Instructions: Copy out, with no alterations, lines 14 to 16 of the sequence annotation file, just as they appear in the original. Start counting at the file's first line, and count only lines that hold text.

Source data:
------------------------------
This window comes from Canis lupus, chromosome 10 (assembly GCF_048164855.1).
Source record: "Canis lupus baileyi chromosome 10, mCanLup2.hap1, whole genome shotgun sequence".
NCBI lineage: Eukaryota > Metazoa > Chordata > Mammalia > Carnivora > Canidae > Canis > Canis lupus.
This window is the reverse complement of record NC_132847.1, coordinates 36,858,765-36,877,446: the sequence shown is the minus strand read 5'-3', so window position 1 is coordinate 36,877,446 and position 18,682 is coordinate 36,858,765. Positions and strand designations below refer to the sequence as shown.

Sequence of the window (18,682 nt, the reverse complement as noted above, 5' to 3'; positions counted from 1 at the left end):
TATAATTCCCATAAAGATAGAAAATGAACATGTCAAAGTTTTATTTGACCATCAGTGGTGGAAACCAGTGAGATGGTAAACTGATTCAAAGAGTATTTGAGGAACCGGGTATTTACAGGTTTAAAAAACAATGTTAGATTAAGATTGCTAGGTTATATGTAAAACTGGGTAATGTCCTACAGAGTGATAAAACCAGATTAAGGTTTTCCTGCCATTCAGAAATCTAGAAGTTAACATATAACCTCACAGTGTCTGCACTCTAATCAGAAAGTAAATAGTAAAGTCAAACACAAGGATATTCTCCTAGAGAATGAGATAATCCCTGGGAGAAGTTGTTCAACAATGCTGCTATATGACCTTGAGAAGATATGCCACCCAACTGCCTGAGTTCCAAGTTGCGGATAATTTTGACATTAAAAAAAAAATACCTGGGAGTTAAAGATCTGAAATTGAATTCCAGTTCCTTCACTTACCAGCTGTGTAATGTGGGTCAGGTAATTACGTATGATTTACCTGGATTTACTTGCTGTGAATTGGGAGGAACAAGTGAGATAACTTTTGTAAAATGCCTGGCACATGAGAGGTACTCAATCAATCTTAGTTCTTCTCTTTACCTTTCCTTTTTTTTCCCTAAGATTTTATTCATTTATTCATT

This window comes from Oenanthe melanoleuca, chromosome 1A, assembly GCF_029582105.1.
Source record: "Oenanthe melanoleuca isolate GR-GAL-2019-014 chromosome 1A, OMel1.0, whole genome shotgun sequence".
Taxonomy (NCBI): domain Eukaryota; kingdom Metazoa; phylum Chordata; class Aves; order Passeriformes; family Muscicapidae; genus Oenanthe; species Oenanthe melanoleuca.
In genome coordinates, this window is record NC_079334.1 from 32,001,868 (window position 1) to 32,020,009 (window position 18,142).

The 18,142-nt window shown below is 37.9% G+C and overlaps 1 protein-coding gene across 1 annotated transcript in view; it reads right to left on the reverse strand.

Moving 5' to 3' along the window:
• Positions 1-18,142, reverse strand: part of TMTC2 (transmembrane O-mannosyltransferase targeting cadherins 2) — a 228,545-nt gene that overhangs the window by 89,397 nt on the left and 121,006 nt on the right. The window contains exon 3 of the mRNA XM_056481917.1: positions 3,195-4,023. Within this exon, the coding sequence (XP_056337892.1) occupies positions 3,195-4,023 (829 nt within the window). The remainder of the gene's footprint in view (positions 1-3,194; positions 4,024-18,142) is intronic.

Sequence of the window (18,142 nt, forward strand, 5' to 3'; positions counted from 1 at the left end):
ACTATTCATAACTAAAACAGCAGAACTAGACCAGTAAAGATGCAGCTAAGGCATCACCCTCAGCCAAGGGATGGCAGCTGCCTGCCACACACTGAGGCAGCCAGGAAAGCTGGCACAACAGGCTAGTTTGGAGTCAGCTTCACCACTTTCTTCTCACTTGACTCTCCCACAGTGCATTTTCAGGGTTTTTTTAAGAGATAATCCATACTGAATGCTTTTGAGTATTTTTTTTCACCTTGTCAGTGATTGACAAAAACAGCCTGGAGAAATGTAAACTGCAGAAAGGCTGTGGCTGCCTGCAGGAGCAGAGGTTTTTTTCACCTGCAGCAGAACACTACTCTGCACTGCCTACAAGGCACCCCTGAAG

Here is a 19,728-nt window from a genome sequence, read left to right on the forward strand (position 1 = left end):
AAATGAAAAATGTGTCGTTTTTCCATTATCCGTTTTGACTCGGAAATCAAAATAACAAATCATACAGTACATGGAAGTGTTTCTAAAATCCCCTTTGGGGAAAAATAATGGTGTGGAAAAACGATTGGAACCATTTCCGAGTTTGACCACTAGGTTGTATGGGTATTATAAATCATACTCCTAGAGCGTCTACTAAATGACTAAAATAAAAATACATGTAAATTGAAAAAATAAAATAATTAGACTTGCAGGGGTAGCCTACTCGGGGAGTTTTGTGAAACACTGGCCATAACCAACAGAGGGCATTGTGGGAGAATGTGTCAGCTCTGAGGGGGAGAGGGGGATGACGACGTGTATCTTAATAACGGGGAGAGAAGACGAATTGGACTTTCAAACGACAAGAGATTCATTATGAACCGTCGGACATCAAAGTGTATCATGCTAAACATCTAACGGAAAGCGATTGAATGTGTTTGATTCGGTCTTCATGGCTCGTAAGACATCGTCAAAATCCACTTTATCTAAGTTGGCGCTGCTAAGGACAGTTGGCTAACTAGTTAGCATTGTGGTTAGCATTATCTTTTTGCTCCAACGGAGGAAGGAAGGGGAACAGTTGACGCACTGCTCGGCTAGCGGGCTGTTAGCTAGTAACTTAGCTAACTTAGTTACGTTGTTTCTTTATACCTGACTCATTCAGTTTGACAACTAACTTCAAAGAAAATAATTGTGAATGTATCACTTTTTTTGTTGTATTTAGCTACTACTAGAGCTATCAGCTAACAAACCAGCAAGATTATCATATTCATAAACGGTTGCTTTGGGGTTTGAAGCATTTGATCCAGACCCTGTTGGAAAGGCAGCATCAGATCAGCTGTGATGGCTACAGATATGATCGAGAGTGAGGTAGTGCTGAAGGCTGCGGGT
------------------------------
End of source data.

Sequence of the window (18,142 nt, forward strand, 5' to 3'; positions counted from 1 at the left end):
ACTATTCATAACTAAAACAGCAGAACTAGACCAGTAAAGATGCAGCTAAGGCATCACCCTCAGCCAAGGGATGGCAGCTGCCTGCCACACACTGAGGCAGCCAGGAAAGCTGGCACAACAGGCTAGTTTGGAGTCAGCTTCACCACTTTCTTCTCACTTGACTCTCCCACAGTGCATTTTCAGGGTTTTTTTAAGAGATAATCCATACTGAATGCTTTTGAGTATTTTTTTTCACCTTGTCAGTGATTGACAAAAACAGCCTGGAGAAATGTAAACTGCAGAAAGGCTGTGGCTGCCTGCAGGAGCAGAGGTTTTTTTCACCTGCAGCAGAACACTACTCTGCACTGCCTACAAGGCACCCCTGAAG

Here is a 19,728-nt window from a genome sequence, read left to right on the forward strand (position 1 = left end):